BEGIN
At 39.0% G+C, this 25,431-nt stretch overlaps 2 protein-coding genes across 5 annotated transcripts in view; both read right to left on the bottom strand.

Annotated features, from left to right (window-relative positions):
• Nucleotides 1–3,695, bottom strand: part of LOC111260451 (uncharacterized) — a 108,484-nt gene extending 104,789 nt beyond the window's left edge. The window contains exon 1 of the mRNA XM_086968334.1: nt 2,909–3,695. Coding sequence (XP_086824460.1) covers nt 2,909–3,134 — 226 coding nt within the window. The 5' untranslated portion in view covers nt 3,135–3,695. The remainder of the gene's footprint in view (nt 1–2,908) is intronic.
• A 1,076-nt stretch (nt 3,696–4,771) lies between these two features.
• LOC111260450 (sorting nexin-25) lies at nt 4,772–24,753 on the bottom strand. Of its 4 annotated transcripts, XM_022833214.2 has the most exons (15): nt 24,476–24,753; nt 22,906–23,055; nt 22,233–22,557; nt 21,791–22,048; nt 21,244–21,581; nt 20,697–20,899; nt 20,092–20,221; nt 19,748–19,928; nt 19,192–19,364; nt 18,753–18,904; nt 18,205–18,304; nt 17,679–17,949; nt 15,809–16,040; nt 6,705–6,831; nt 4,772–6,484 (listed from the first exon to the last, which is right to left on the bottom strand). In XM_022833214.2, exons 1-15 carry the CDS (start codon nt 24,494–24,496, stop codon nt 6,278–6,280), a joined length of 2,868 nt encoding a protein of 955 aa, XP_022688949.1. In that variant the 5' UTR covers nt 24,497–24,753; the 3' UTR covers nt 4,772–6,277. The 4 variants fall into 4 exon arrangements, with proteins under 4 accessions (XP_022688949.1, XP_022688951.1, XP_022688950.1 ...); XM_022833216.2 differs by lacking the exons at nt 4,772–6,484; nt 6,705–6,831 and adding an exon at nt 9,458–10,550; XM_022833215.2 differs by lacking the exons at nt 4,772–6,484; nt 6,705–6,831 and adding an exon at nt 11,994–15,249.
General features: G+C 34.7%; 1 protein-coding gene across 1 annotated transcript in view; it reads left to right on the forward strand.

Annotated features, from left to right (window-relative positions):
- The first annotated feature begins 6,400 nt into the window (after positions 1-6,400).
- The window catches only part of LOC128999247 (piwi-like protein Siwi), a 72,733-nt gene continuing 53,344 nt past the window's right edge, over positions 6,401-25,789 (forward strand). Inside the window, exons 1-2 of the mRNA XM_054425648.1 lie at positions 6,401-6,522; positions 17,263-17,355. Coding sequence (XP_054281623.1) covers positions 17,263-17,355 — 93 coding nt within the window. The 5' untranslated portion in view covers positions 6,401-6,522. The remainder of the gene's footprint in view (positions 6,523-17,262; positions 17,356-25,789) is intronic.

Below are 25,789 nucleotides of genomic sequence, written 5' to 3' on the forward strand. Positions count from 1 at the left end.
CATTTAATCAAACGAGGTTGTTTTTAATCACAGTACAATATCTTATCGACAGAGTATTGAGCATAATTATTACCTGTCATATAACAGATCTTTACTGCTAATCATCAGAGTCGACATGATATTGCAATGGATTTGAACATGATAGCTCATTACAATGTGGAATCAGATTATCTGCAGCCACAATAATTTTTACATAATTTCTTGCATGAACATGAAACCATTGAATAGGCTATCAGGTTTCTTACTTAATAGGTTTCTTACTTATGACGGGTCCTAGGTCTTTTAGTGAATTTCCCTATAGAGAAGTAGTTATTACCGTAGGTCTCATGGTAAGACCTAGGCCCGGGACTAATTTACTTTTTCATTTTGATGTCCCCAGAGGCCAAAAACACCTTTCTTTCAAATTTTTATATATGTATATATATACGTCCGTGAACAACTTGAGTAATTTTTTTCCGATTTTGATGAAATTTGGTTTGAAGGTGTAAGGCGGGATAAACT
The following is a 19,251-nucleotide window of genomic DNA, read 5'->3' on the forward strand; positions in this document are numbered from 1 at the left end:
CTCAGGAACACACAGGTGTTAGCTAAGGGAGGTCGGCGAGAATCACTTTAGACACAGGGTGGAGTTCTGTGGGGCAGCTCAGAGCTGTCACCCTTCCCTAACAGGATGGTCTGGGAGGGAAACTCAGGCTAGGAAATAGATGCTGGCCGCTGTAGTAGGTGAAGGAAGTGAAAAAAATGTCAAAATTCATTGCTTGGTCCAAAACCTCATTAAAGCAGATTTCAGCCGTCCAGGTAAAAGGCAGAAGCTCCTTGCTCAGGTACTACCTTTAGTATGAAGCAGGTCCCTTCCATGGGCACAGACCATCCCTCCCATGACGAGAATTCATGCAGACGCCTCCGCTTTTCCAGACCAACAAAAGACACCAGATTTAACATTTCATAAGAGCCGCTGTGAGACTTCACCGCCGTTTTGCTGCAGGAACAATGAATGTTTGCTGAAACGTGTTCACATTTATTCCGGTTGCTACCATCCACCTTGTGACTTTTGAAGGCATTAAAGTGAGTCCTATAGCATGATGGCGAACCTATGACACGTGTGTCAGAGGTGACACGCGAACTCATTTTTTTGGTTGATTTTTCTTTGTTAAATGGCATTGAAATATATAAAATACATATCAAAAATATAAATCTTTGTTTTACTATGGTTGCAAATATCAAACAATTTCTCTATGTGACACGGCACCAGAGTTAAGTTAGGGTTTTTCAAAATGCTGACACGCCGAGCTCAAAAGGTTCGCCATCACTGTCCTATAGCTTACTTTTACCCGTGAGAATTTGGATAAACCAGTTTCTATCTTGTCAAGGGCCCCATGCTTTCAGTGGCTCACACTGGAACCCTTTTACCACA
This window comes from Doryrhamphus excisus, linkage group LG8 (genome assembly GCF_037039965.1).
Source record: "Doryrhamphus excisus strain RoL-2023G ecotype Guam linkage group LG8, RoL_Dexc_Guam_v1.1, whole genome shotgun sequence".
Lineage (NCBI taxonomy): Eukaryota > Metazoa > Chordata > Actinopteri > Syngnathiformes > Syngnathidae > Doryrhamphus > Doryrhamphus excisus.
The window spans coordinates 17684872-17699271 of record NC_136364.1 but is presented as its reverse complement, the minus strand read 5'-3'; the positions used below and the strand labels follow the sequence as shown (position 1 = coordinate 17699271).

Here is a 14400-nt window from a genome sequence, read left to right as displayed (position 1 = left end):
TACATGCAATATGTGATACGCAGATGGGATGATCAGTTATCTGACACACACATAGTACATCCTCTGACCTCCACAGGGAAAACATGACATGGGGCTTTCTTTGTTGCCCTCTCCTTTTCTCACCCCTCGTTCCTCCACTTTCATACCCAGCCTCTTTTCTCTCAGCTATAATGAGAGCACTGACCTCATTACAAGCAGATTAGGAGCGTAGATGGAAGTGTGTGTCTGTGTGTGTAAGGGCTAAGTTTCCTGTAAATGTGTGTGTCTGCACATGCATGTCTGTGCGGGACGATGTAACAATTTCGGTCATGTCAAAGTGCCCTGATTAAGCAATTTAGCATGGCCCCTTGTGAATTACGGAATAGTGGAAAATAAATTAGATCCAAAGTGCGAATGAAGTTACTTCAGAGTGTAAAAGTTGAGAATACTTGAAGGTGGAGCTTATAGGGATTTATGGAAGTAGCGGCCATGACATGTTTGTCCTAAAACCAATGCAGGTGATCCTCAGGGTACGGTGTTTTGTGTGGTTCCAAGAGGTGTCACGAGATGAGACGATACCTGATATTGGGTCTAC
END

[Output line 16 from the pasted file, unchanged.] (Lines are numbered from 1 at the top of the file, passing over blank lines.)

Lineage (NCBI taxonomy): Eukaryota > Metazoa > Chordata > Actinopteri > Syngnathiformes > Syngnathidae > Doryrhamphus > Doryrhamphus excisus.